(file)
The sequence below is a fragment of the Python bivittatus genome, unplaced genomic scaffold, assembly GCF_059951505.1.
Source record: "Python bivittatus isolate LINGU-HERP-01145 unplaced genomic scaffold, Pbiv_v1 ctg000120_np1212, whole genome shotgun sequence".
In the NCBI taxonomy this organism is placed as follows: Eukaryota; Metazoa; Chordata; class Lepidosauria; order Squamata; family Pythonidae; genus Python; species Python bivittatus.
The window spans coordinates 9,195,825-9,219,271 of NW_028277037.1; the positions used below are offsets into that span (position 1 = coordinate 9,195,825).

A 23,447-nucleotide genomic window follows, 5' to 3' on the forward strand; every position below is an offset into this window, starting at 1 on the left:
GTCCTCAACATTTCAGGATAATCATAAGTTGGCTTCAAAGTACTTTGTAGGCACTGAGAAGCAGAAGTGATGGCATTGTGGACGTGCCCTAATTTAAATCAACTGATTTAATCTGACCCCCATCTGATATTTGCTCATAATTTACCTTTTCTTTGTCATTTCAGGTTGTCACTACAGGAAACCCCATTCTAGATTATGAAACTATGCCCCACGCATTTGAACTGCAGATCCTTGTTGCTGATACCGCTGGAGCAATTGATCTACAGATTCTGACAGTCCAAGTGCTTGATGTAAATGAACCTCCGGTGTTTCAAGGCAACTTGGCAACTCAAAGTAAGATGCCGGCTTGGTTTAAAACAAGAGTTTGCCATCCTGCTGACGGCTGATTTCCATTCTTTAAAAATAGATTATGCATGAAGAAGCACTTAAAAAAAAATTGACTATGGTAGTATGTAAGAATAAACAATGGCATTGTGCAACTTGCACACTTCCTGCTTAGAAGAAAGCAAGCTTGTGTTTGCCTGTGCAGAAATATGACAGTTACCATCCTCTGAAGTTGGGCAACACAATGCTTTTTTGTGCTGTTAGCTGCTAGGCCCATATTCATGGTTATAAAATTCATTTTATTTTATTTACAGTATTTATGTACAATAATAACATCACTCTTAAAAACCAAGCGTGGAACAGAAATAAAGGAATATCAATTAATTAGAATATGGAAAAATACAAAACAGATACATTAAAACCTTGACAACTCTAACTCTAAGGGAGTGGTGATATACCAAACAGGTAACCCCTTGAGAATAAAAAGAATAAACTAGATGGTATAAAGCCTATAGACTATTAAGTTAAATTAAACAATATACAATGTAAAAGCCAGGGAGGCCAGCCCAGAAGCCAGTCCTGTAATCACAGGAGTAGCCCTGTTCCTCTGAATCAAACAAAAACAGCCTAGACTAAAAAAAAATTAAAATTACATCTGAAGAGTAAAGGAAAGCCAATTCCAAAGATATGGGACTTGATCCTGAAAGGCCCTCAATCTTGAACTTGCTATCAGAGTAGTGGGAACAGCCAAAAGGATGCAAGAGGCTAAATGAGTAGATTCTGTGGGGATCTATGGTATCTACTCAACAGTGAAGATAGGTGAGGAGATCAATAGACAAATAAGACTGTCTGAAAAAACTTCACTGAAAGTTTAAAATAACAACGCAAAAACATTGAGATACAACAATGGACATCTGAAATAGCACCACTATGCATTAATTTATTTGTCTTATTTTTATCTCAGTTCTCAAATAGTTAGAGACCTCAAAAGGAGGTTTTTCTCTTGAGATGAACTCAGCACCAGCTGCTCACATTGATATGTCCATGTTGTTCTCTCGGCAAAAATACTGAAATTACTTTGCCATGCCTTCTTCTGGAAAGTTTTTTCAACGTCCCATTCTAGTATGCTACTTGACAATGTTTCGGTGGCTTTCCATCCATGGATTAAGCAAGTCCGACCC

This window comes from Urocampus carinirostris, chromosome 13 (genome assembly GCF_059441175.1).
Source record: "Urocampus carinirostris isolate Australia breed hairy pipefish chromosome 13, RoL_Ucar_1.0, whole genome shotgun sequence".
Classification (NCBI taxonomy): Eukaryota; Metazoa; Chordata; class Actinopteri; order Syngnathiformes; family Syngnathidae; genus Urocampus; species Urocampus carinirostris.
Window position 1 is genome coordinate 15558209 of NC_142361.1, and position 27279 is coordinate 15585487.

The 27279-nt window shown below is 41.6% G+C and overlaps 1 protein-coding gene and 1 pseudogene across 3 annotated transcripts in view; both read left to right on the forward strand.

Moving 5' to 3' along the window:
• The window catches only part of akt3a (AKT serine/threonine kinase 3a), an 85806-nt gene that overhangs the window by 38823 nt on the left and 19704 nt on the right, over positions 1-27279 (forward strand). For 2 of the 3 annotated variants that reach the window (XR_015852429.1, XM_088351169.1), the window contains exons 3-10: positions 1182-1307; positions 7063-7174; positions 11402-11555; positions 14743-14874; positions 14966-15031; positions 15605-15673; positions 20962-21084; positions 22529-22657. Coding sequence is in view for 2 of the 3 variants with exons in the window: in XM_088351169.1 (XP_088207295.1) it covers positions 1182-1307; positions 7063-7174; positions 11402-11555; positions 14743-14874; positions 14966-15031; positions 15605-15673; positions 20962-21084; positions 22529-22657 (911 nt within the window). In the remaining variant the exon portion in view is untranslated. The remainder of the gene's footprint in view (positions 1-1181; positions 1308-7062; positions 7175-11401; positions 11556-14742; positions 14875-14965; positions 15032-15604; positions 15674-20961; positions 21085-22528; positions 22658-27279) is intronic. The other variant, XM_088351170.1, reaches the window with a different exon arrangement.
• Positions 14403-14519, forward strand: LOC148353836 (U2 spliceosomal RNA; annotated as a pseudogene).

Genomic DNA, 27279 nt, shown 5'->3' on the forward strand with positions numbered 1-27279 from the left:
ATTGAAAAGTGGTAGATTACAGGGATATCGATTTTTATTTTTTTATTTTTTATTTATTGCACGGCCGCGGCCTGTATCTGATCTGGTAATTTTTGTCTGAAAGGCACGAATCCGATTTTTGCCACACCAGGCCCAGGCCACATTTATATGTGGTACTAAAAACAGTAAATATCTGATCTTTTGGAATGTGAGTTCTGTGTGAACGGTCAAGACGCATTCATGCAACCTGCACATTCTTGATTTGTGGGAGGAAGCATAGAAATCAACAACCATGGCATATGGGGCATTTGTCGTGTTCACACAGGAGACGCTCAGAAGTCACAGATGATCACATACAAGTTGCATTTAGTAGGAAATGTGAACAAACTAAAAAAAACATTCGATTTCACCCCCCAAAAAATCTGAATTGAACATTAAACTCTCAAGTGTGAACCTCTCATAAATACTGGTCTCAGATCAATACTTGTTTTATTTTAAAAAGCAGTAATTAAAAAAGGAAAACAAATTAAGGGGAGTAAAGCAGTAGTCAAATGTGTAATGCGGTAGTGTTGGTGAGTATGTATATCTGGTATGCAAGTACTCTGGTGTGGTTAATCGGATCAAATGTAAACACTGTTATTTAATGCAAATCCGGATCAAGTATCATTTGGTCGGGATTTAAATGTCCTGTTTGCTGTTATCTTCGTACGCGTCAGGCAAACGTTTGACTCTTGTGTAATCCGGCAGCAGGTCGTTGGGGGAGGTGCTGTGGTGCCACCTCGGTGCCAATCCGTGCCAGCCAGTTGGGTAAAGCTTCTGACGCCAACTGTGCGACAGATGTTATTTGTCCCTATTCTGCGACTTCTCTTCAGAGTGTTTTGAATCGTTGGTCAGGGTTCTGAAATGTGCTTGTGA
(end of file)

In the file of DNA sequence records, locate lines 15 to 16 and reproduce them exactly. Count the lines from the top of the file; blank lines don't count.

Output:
Genomic DNA, 27279 nt, shown 5'->3' on the forward strand with positions numbered 1-27279 from the left:
ATTGAAAAGTGGTAGATTACAGGGATATCGATTTTTATTTTTTTATTTTTTATTTATTGCACGGCCGCGGCCTGTATCTGATCTGGTAATTTTTGTCTGAAAGGCACGAATCCGATTTTTGCCACACCAGGCCCAGGCCACATTTATATGTGGTACTAAAAACAGTAAATATCTGATCTTTTGGAATGTGAGTTCTGTGTGAACGGTCAAGACGCATTCATGCAACCTGCACATTCTTGATTTGTGGGAGGAAGCATAGAAATCAACAACCATGGCATATGGGGCATTTGTCGTGTTCACACAGGAGACGCTCAGAAGTCACAGATGATCACATACAAGTTGCATTTAGTAGGAAATGTGAACAAACTAAAAAAAACATTCGATTTCACCCCCCAAAAAATCTGAATTGAACATTAAACTCTCAAGTGTGAACCTCTCATAAATACTGGTCTCAGATCAATACTTGTTTTATTTTAAAAAGCAGTAATTAAAAAAGGAAAACAAATTAAGGGGAGTAAAGCAGTAGTCAAATGTGTAATGCGGTAGTGTTGGTGAGTATGTATATCTGGTATGCAAGTACTCTGGTGTGGTTAATCGGATCAAATGTAAACACTGTTATTTAATGCAAATCCGGATCAAGTATCATTTGGTCGGGATTTAAATGTCCTGTTTGCTGTTATCTTCGTACGCGTCAGGCAAACGTTTGACTCTTGTGTAATCCGGCAGCAGGTCGTTGGGGGAGGTGCTGTGGTGCCACCTCGGTGCCAATCCGTGCCAGCCAGTTGGGTAAAGCTTCTGACGCCAACTGTGCGACAGATGTTATTTGTCCCTATTCTGCGACTTCTCTTCAGAGTGTTTTGAATCGTTGGTCAGGGTTCTGAAATGTGCTTGTGA